A strong south easterly would bring more showers on Wednesday and low tide at Bribie was not until noon. New moon would be in three days time. I drove up and started fishing to the south of the bridge, at about 11.00 am.
The wind was blowing 20 knots from the south east and the skies were grey. I had no luck, just to the south of the bridge, so I moved to the area to the south of the old oyster jetty. This has been the most consistent spot for me in recent sessions.
I caught a couple of legal flathead on the Japanese Ikajako 3 ½ inch Powerworm. I then got a shock as a Pied Cormorant surfaced right next to me. Normally when this happens they are as surprised as I am and they swim off pretty quickly. But this one was not in the least bit startled. It was looking hungrily at the soft plastic on the end of my rod. Each time I cast, it lunged off after the soft plastic.
I swapped to a 5” Powerbait Rippleshad soft plastic. The cormorant got hold of the plastic but I managed to pull it free. I cast it out and after a few hops I connected with a fish. As I wound it in, the cormorant started chasing it around. The fish was a 50 cm long and looked far too big for the cormorant, but it swam around pecking at it. I won the fight and released the fish.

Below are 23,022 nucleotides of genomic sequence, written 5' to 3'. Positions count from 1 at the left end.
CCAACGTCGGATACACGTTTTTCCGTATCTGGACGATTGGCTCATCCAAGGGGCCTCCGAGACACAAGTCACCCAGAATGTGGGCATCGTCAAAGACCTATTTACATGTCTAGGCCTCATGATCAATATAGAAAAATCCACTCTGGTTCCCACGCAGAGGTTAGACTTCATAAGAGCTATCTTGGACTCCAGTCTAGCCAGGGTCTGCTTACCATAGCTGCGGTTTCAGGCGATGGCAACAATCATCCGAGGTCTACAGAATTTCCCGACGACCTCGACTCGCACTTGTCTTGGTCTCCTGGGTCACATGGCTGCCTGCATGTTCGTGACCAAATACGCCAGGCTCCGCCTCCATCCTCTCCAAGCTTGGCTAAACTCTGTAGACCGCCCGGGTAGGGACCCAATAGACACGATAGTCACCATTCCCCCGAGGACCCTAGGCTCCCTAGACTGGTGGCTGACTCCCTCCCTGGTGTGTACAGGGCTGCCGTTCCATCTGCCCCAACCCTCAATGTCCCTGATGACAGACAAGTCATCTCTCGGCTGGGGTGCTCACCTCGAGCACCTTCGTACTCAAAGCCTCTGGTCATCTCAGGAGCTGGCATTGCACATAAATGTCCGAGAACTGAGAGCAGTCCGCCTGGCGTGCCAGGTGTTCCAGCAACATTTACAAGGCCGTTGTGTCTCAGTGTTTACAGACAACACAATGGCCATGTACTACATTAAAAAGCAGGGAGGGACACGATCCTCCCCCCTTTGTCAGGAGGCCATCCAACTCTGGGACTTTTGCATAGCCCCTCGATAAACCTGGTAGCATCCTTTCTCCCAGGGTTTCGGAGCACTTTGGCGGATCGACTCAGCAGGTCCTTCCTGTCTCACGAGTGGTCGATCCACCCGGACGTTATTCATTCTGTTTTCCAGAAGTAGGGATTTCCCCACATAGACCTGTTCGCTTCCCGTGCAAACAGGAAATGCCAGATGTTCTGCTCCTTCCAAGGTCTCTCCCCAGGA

I swapped to a Gulp Jerkshad in the Pink Shine colour. The cormorant kept swimming around close by and kept trying to grab the soft plastic. Each time I caught a fish it would try to grab it. This and the wind was making the fishing pretty hard. I caught a smaller flathead – about 35cm long and the cormorant grabbed it, as it surfaced. It wriggled free, but then the bird grabbed it again and this time it pulled the fish off the jighead. It swam off towards the shallows with the flathead secured in its beak. It was now out of the picture while it figured out how to swallow the fish.
I swapped to a Lucky Craft Pointer X D 75 hard bodied minnow in the Disco colour. I typically use this when fishing for barramundi up north but I thought I would try it on the flathead. It is a suspending lure and the X D stands for extra deep – so it would bump along the sandy bottom. It did the trick and as soon as I found a patch of sandy bottom a flathead grabbed it. I unhooked and released the fish and caught another, a few casts later. This one had really slammed the lure and broken off one of the trebles. I carried on fishing with just the rear treble and caught a few more flathead 40 – 50 cm flathead over the next half an hour.
At about 1.30pm, I finished the session by catching a couple more flathead on the 3 “ Powerbait Rippleshad in the Perch colour with a red paddletail. The fish were plentiful and only the wind and the wildlife had slowed me down.